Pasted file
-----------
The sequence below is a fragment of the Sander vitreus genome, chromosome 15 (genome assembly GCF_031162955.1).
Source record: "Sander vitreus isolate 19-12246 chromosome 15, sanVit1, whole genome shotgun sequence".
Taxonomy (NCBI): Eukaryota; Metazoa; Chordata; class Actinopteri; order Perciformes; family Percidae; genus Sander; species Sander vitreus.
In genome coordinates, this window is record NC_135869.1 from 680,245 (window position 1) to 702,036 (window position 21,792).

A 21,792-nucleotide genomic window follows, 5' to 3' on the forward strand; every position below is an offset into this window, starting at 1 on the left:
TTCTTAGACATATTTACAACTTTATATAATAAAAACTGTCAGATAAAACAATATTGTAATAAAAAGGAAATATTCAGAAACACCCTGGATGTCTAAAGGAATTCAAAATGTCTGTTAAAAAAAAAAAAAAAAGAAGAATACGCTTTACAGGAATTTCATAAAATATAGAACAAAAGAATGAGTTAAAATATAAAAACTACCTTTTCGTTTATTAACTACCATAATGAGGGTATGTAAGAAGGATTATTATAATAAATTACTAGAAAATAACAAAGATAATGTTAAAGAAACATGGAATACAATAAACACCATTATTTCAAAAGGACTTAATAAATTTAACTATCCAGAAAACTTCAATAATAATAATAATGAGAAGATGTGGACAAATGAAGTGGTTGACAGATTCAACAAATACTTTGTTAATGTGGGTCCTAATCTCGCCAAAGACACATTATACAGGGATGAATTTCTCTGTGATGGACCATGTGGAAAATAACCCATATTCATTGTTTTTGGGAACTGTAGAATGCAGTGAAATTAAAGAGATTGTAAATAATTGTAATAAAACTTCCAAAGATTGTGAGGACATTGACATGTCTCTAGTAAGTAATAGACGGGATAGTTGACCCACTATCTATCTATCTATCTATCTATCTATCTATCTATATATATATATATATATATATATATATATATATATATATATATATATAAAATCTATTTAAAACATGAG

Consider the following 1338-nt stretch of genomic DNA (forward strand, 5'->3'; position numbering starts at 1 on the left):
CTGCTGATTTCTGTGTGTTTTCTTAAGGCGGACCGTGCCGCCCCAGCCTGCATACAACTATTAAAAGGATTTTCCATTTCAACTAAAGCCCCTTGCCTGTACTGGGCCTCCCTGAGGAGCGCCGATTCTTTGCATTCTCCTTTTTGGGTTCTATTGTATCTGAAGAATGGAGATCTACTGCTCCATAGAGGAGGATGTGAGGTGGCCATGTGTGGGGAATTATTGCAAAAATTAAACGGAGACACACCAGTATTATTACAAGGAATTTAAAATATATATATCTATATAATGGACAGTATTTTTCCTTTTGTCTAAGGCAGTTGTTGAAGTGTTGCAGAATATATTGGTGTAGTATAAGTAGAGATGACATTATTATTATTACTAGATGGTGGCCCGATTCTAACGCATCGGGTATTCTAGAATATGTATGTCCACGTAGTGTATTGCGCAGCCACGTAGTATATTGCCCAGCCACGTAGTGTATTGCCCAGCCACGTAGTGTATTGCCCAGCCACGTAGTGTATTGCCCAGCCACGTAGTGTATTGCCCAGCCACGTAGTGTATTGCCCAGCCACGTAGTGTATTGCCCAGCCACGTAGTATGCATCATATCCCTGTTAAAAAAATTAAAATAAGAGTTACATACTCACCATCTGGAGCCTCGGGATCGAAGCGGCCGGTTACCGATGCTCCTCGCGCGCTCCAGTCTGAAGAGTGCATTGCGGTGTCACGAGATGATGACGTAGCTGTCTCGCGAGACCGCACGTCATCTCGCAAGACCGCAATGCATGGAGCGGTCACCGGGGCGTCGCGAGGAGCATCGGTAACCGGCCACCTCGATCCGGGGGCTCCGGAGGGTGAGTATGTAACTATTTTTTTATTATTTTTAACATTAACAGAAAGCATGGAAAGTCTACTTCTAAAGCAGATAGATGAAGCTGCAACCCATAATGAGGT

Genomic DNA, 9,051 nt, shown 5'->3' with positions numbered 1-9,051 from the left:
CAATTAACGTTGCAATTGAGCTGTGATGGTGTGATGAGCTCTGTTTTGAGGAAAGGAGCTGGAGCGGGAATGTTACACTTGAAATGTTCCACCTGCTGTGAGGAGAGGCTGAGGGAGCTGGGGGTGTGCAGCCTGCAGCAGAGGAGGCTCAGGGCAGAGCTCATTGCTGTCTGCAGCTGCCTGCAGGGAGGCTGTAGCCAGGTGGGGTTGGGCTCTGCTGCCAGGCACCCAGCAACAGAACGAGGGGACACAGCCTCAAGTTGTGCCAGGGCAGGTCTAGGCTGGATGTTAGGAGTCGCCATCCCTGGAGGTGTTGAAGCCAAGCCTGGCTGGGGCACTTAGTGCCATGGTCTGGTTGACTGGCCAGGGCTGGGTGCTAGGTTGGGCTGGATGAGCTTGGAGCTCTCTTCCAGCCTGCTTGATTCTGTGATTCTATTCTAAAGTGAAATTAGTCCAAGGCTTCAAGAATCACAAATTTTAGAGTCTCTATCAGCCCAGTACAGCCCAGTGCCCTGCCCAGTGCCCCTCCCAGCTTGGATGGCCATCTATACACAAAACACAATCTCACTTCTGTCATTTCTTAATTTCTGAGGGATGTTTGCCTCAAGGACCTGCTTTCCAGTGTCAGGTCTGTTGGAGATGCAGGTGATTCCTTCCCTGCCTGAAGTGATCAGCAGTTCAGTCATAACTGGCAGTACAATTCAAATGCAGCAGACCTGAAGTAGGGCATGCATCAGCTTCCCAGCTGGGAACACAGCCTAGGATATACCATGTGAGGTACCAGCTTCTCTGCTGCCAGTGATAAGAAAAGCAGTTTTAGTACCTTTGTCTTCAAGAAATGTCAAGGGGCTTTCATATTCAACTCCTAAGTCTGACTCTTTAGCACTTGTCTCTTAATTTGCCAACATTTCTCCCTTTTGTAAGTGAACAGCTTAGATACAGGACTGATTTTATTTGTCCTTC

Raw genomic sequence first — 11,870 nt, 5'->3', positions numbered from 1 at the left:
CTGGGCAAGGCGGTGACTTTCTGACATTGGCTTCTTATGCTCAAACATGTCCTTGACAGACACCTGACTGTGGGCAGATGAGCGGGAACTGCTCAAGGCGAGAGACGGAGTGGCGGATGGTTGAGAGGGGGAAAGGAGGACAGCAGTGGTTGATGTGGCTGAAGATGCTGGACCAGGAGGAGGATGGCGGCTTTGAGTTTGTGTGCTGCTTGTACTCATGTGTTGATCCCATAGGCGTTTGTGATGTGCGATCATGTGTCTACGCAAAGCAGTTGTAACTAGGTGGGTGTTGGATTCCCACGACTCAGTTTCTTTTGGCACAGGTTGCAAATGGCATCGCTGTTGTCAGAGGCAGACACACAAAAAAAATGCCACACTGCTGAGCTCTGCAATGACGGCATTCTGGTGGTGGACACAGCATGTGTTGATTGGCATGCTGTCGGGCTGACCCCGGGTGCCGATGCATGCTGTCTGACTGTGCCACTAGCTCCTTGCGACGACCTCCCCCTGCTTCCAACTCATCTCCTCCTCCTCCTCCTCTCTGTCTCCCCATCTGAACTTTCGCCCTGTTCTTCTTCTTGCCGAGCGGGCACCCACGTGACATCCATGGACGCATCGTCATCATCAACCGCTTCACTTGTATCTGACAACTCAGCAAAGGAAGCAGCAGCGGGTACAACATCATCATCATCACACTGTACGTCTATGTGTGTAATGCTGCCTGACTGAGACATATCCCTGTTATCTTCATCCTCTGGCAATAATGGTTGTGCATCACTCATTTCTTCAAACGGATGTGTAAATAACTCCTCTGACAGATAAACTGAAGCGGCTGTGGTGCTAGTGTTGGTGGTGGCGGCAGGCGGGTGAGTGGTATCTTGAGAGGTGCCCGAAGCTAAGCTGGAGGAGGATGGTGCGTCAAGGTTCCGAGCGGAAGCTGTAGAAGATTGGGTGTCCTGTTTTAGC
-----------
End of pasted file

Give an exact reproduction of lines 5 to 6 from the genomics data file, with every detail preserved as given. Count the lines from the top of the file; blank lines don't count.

A 21,792-nucleotide genomic window follows, 5' to 3' on the forward strand; every position below is an offset into this window, starting at 1 on the left:
TTCTTAGACATATTTACAACTTTATATAATAAAAACTGTCAGATAAAACAATATTGTAATAAAAAGGAAATATTCAGAAACACCCTGGATGTCTAAAGGAATTCAAAATGTCTGTTAAAAAAAAAAAAAAAAGAAGAATACGCTTTACAGGAATTTCATAAAATATAGAACAAAAGAATGAGTTAAAATATAAAAACTACCTTTTCGTTTATTAACTACCATAATGAGGGTATGTAAGAAGGATTATTATAATAAATTACTAGAAAATAACAAAGATAATGTTAAAGAAACATGGAATACAATAAACACCATTATTTCAAAAGGACTTAATAAATTTAACTATCCAGAAAACTTCAATAATAATAATAATGAGAAGATGTGGACAAATGAAGTGGTTGACAGATTCAACAAATACTTTGTTAATGTGGGTCCTAATCTCGCCAAAGACACATTATACAGGGATGAATTTCTCTGTGATGGACCATGTGGAAAATAACCCATATTCATTGTTTTTGGGAACTGTAGAATGCAGTGAAATTAAAGAGATTGTAAATAATTGTAATAAAACTTCCAAAGATTGTGAGGACATTGACATGTCTCTAGTAAGTAATAGACGGGATAGTTGACCCACTATCTATCTATCTATCTATCTATCTATCTATCTATATATATATATATATATATATATATATATATATATATATATATATATAAAATCTATTTAAAACATGAG